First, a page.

Background: During the past quarter century, advances in treatment of cardiovascular disease have occurred that might potentially benefit survivors of sudden cardiac arrest (SCA). Little is known, however, about the temporal patterns in long-term survival among persons resuscitated from SCA. We hypothesized that long-term survival would improve over time and that this temporal pattern would be most evident for cardiac causes of death.
Methods and results: The investigation was a retrospective cohort study of survival among persons who were discharged alive from the hospital after resuscitation from out-of-hospital SCA due to heart disease in King County, Wash, between May 1, 1976, and December 31, 2001 (n=2035). Calendar time was divided into four 5-year intervals: 1976 to 1980, 1981 to 1985, 1986 to 1990, and 1991 to 1995, and one 6-year interval, 1996 to 2001. Age-adjusted survival curves were constructed, and Cox proportional-hazards regression was used to compute hazard ratios (HRs) for the association between mortality and time period. During 11 201 person-years of follow-up, 1334 persons died. Compared with the initial time period, the HR for total mortality was 0.86 (95% confidence interval, 0.73 to 1.01) for 1981 to 1985, 0.82 (0.69 to 0.96) for 1986 to 1990, 0.66 (0.55 to 0.79) for 1991 to 1995, and 0.58 (0.47 to 0.71) for 1996 to 2001 (HR for trend=0.87 [0.84 to 0.91] for each successive time period). In analyses that assessed cardiac mortality, an even stronger temporal association was evident (HR for trend=0.79 [0.75 to 0.84]).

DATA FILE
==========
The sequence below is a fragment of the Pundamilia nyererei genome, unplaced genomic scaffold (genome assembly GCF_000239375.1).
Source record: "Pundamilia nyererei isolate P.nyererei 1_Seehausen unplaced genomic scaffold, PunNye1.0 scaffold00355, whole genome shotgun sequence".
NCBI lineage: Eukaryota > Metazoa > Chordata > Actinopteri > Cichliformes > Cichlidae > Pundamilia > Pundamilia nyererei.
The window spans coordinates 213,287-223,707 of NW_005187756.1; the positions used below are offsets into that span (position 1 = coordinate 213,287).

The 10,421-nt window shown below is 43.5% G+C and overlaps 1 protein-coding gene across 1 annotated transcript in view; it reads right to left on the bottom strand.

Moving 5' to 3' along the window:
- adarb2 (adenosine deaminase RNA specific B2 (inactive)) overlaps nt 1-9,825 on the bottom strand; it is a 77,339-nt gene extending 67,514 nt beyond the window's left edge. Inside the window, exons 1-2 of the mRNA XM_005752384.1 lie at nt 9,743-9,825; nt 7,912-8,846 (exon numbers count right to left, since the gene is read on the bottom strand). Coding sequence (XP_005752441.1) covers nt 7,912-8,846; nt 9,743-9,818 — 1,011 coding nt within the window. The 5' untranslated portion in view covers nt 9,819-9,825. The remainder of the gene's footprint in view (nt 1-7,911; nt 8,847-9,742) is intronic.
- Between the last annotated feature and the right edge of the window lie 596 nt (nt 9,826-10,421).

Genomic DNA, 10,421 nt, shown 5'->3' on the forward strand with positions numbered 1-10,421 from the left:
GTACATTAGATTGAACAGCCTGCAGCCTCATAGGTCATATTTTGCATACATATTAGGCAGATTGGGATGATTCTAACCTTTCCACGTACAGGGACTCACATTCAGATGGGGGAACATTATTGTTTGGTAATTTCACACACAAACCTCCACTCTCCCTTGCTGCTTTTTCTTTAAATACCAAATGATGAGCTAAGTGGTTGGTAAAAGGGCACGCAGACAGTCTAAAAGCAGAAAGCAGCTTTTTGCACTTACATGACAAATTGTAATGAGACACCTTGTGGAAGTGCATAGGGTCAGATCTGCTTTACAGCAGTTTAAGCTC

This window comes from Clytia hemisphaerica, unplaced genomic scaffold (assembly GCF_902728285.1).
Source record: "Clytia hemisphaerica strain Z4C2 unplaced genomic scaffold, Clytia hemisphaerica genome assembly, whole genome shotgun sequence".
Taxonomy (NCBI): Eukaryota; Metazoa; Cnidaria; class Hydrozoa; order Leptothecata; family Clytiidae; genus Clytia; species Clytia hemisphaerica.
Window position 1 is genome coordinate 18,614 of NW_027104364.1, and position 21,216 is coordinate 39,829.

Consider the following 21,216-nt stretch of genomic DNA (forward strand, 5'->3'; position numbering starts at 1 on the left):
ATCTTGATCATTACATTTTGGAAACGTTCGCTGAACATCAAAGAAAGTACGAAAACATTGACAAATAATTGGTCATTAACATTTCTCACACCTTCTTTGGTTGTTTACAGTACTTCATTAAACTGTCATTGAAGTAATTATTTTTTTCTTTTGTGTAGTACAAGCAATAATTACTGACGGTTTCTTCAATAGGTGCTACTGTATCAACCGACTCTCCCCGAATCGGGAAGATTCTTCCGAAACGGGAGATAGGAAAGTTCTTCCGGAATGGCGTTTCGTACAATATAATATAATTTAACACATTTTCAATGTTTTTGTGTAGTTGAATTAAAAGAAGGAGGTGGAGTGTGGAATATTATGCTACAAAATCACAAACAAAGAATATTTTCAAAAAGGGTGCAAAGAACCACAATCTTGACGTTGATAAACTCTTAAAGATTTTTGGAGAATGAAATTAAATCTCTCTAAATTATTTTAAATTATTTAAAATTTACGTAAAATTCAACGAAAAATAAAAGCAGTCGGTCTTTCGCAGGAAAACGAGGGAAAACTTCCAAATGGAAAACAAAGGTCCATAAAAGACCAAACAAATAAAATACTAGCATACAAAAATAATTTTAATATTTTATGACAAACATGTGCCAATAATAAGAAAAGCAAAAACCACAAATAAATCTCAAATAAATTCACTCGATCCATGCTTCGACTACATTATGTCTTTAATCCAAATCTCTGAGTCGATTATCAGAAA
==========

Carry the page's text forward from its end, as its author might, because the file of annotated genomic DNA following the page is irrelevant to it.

Conclusions: Long-term survival after resuscitation from SCA improved steadily over time in this cohort. To continue this trend, future studies should identify circumstances in which proven treatments are underutilized as well as investigate new therapies that might benefit survivors of SCA.